5. Competitor Intelligence: Stay Ahead of the Curve 

  • Track competitor marketing campaigns for similar products.
  • Anticipate market shifts based on competitor strategies.

Joe encounters a competitor offering a free gift with purchase, which could lead to a short-term dip in sales for his company. This knowledge empowers him to be proactive, potentially recommending a counter-promotion to maintain market share and achieve his forecasted sales goals.

Now, to leverage all these data points and to do it fast, demand planners like Joe needs a platform that acts as his data refinery. He needs a system that can ingest information from various sources but, more importantly, ensure it’s clean, organized, and ready for analysis. Data modeling and machine learning capabilities would be a huge plus, allowing Joe to uncover hidden patterns and automate tasks for even faster insights.

This is where Planning in a Box comes in. 

Why Planning in a Box with Gen AI is Perfect for Demand Planners

1. Focus on Insights, Not Data Wrangling

Planning in Box eliminates data headaches. It pulls data from multiple sources, cleans it for accuracy, and uses Gen AI to get you the answers you need – fast. This means planners spend less time finding the data or writing complex SQL queries. 

2. Faster, More Insightful Scenario Planning

Planning in a Box lets you create scenarios based on real-time or constantly updated data. It integrates with live data sources, ensuring your “what-if” scenarios for pricing, marketing, and competitor actions are based on the latest market conditions. 

3. Effortless, In-depth Customer Understanding

Planners typically rely on marketing teams or external data sources to understand customer segments. Planning in a Box automates this process using AI, saving the planner significant time and effort. It also goes beyond basic demographics, uncovering hidden segments based on real purchase behavior.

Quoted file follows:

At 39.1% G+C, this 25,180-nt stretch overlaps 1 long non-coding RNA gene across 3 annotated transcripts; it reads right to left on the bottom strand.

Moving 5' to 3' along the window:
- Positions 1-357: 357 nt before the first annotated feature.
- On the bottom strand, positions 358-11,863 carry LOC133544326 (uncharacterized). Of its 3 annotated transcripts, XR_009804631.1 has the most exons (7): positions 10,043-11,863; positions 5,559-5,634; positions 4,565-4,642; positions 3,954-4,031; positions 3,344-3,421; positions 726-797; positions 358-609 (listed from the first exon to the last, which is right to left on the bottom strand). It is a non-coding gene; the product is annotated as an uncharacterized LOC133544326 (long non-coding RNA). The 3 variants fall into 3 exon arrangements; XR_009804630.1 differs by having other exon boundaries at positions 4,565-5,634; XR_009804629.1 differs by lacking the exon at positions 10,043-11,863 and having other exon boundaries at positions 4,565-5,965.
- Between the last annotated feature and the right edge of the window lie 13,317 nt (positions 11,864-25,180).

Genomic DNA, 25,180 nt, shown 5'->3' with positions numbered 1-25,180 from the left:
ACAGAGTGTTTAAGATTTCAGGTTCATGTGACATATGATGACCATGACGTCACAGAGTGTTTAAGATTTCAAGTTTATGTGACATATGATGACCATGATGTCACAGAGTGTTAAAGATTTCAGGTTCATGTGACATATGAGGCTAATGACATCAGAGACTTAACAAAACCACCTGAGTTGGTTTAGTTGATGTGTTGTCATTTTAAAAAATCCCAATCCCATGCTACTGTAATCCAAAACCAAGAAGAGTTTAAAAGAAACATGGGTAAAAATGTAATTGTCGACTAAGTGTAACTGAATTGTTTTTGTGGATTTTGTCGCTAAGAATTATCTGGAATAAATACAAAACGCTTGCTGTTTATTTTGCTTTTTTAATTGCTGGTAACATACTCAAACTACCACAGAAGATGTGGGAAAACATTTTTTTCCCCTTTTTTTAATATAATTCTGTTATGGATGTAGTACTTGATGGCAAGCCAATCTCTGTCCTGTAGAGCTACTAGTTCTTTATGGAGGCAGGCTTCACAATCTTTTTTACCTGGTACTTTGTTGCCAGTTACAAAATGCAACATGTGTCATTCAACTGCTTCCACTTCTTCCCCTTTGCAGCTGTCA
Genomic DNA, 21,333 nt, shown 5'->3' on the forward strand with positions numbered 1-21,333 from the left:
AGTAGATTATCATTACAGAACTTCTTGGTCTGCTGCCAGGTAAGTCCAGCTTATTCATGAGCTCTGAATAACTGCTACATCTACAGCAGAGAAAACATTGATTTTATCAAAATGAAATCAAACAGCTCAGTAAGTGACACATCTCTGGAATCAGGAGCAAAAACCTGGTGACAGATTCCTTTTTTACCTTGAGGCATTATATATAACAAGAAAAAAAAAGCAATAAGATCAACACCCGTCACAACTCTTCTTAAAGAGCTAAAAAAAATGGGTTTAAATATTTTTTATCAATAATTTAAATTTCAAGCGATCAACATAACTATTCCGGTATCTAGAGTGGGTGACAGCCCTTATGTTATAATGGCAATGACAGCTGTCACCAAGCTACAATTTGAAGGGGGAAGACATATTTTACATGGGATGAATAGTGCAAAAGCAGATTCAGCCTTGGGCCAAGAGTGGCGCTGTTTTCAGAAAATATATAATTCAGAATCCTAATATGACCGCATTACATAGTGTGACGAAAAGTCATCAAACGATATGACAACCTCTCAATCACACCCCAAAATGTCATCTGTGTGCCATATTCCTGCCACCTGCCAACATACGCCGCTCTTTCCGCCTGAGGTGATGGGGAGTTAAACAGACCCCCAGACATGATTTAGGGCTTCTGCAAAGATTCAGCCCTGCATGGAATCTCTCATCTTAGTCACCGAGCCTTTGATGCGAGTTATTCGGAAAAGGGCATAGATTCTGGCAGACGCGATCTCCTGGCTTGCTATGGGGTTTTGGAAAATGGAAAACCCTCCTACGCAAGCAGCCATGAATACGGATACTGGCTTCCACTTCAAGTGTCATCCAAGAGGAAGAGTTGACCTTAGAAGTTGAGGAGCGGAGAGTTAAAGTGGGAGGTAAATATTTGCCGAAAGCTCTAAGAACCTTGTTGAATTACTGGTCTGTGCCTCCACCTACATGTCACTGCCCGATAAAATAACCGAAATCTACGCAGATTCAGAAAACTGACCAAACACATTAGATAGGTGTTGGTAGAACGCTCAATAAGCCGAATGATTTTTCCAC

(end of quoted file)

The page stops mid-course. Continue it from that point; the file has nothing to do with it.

4. More Precise Forecasts with Reduced Risk

Traditional forecasting methods often rely on broad averages that can miss the nuances of different customer segments. Planning in a Box allows the planner to create forecasts that are tailored to each segment’s unique buying behavior. This reduces the risk of inaccurate forecasts and leads to a more realistic picture of future demand.

5. AI as a Collaborator, Not a Replacement

Planning in a Box uses AI to complement your work, not replace it. You can see the data behind the AI insights, adjust the models to fit your specific needs, and slice and dice the data further for deeper exploration.

Planning in a Box slices through the usual hassles of data transformation. If you’re currently using SAP IBP for forecasts, for example, it will quickly connect with it, enabling features such as advanced analytics, real-time scenario planning, and integration with external datasets—capabilities that may not be as accessible or available with IBP. And it’s just as compatible with any other forecasting tool you might be using.

To learn more about Gen AI Planning Platforms and how they can benefit not just you but your entire supply chain organization, sign up for our free workshop.


Premangsu B, is a digital marketer with a knack for crafting engaging B2B content. His writings are focused on data analytics, marketing, emerging tech, and cloud computing. Driven by his passion for storytelling, he consistently simplifies complex topics for his readers, creating narratives that resonate with diverse audiences.